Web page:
Germany on Friday announced a further ten million euros in aid for flood victims of Pakistan.
The announcement was made by German Foreign Minister Annalena Baerbock at a joint press conference along with her Pakistani counterpart Bilawal Bhutto Zardari in Berlin on Friday, according to Radio Pakistan.
Expressing sympathy for the families suffering due to the devastating floods, she said Pakistan was the most affected country by climate change.
The German foreign minister said the current devastation in Pakistan was a reminder to the world about the dramatic consequences of climate change.
“Pakistan is one of the hardest hit countries and pays a high price for global CAT emissions this is why we will work with all our energies at Cop 27 to achieve a fair distribution of the cost of climate change and the issue of loss and damage,” she highlighted.
Speaking about bilateral relations, she said Germany intends to diversify its relation with Pakistan in economic spheres.
She said German companies are looking forward to invest in Pakistan, particularly in infrastructural projects.
The minister also appreciated Pakistan’s positive role in bringing stability in the region, particularly in Afghanistan.
“Pakistan plays a very important part for the stability in the region in particular with regard to Afghanistan.
“Without you as our partner it would not have been possible to get so many Afghans out of the country. But we have together succeeded allowed hundreds of Afghans to escape the country and move them to safer places smoothly,” she added.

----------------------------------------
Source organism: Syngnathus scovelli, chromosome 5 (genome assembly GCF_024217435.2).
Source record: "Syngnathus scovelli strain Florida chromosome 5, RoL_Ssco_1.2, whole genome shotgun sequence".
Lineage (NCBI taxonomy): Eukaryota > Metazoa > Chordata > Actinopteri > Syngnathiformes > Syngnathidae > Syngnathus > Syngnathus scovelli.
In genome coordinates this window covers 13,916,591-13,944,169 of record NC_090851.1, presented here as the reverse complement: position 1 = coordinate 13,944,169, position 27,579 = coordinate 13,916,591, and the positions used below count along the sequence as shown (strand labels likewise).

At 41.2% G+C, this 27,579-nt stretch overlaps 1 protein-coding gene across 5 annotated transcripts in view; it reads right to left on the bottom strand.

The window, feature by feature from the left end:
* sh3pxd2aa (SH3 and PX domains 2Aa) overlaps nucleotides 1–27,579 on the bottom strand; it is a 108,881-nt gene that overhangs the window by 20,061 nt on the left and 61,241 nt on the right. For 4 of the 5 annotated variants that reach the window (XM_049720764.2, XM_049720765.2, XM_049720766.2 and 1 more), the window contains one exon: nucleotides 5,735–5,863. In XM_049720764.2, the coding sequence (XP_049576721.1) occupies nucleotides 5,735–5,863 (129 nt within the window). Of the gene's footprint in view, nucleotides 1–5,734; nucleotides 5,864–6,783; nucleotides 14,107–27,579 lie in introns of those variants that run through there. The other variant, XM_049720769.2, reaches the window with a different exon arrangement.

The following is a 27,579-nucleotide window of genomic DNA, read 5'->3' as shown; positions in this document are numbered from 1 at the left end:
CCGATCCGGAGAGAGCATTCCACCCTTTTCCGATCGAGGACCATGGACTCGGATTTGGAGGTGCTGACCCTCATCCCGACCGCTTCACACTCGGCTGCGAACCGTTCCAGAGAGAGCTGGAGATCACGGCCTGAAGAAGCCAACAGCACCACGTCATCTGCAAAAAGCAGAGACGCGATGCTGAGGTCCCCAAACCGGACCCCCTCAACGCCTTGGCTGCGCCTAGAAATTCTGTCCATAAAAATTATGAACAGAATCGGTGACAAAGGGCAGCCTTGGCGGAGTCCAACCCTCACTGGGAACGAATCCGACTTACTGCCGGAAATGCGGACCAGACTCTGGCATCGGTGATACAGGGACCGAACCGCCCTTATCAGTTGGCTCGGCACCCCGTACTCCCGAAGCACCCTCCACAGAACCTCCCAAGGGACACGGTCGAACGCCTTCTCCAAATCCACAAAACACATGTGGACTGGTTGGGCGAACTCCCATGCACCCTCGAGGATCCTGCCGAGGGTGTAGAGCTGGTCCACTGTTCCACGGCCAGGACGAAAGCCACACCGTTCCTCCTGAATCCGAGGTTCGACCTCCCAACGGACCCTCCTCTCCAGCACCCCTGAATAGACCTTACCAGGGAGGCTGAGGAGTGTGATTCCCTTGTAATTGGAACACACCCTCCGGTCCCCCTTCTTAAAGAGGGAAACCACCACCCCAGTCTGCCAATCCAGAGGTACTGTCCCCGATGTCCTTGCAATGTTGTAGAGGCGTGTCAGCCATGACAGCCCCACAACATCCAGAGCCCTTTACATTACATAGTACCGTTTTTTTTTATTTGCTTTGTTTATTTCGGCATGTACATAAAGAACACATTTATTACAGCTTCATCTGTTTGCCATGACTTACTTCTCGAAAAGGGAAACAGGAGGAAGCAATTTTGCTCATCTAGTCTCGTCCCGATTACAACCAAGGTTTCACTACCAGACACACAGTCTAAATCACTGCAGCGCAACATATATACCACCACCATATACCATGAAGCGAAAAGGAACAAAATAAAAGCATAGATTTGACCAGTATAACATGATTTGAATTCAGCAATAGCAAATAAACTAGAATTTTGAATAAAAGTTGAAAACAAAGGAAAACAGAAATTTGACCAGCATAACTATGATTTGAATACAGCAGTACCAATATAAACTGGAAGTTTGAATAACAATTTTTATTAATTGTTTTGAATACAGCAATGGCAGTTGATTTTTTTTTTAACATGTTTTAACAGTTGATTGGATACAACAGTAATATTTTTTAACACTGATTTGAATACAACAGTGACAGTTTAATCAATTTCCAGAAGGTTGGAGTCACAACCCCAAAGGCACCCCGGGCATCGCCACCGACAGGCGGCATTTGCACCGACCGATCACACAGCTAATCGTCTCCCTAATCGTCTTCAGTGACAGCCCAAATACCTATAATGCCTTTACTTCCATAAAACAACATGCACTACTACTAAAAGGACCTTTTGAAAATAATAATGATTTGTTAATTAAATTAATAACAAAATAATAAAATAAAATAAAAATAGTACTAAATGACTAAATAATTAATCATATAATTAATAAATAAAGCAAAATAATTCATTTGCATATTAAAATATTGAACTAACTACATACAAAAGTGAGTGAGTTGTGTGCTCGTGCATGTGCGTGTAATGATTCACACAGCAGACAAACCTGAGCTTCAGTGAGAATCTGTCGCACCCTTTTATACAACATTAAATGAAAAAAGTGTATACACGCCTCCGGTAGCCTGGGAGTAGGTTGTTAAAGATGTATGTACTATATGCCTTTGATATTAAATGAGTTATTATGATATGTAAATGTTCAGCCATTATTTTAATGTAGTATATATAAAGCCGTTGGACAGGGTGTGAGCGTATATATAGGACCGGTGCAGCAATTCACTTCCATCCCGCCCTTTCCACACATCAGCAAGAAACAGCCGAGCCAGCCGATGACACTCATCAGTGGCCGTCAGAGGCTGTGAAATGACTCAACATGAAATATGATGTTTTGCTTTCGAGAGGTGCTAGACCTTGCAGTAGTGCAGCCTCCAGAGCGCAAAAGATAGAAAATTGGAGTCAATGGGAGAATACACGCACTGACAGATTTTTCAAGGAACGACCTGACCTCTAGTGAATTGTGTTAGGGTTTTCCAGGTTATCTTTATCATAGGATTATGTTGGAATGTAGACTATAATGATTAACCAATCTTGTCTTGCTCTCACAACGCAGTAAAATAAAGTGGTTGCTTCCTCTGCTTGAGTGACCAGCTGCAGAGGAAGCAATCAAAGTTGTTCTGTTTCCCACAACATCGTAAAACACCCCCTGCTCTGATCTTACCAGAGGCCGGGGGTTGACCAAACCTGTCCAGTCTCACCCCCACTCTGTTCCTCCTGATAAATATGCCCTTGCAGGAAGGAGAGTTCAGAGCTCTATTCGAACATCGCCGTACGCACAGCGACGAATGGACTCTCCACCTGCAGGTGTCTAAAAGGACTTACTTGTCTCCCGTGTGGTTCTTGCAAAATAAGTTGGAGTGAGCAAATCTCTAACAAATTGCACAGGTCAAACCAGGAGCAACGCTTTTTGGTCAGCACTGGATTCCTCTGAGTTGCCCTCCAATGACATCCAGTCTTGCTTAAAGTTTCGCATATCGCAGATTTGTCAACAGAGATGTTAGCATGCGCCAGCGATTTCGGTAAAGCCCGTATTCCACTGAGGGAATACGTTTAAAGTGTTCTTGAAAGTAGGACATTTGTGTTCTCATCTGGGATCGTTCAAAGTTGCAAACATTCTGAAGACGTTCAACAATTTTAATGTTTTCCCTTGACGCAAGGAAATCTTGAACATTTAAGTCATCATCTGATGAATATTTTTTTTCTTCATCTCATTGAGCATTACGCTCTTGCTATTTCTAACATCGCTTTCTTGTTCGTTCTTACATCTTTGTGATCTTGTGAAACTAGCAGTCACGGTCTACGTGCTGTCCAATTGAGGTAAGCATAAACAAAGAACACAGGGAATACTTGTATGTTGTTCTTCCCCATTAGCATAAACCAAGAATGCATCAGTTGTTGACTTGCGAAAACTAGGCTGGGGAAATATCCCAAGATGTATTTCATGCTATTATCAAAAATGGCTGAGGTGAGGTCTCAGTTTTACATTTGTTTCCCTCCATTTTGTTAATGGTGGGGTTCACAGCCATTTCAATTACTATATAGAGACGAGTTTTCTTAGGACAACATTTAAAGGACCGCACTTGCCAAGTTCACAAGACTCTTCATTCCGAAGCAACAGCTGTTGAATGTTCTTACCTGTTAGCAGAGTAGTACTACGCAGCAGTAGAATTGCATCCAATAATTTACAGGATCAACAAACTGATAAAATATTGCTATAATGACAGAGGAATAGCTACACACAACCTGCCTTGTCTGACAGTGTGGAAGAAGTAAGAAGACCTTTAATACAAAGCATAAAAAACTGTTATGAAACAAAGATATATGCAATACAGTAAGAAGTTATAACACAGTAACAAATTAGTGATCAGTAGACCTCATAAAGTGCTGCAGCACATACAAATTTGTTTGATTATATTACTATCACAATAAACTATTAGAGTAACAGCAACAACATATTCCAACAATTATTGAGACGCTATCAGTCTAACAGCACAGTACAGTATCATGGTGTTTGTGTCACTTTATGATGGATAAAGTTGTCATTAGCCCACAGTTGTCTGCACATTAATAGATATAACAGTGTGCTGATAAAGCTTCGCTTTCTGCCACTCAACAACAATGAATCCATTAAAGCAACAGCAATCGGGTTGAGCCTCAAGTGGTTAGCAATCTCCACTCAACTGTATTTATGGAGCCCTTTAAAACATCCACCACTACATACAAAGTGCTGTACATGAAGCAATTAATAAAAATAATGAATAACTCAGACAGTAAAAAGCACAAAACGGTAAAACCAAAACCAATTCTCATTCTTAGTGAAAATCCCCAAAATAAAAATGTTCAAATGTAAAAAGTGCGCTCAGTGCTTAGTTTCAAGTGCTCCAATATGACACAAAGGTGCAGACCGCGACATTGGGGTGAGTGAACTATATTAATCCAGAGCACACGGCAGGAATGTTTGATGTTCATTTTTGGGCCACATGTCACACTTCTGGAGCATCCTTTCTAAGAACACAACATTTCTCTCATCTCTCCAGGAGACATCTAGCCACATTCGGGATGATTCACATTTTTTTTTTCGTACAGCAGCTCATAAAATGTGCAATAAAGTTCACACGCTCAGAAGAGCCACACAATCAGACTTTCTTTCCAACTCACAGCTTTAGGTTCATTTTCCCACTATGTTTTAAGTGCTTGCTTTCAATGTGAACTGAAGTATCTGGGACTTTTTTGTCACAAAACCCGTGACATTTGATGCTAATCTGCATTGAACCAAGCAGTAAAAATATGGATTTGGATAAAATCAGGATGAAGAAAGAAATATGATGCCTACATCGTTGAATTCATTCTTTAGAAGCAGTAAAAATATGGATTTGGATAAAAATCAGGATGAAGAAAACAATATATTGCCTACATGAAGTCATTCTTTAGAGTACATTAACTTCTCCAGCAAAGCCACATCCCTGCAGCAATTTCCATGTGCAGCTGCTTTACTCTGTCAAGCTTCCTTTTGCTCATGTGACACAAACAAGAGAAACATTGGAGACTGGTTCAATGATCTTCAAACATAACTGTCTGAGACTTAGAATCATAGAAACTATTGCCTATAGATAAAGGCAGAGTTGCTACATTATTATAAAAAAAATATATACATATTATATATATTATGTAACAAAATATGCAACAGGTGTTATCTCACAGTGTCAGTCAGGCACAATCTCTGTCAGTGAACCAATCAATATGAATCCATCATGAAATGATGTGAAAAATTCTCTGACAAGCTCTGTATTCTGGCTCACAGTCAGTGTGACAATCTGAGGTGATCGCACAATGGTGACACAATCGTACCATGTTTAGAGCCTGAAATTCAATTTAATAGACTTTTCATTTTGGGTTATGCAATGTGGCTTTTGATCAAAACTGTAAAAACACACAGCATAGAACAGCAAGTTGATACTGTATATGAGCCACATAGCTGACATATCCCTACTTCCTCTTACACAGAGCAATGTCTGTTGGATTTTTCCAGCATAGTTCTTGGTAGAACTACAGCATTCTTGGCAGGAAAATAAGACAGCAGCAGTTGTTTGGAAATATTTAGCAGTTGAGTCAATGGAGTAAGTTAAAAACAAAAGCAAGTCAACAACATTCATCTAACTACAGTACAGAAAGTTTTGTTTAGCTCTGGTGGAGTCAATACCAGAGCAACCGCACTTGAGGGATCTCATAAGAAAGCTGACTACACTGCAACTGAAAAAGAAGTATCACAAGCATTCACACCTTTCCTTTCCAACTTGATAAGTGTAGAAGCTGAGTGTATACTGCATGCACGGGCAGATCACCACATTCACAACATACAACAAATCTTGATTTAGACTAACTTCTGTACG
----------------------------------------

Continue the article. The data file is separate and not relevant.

Speaking on the occasion, Bilawal called for translating the decades of goodwill and cooperation between Pakistan and Germany into synergetic partnership for benefit of the two peoples.
Talking about the recent floods, he said the climate catastrophe in Pakistan could not be defined in words, as one-third of the country was underwater and one in seven Pakistanis were affected.
The minister said the floods had destroyed over a million houses and the country was also facing looming food crisis in its wake.
He, however, added that Pakistan had concerns about food security after the floods while economic consequences in the wake of the natural calamity could get worse if not addressed.
“We are grateful for the German assistance. But I want to get justice for my people as the UN says this is a question of justice. Pakistan produces less than 1pc of the global carbon footprint but we are among the 10 most climate-stressed countries on the planet and this is unfair that these 33m people are paying in the form of their lives and livelihoods,” Bilawal noted.
He said Pakistan now needed its own “green revolution and green politics”.
Talking about the Afghan issue, Bilawal called upon the international community to work together to help the people of Afghanistan facing an economic collapse and its subsequent repercussions.
At the same time, it is also our hope that the Afghan authorities will be responsive to the expectation of the Afghan community with regard to respect for human rights, and inclusivity and take effective action against terrorism, he added.
About Pak-German relations, he expressed the confidence that mutual desire to deepen bilateral relations would prove to be a win-win for both countries.
He also highlighted the brutalities faced by the people of Indian-occupied Kashmir.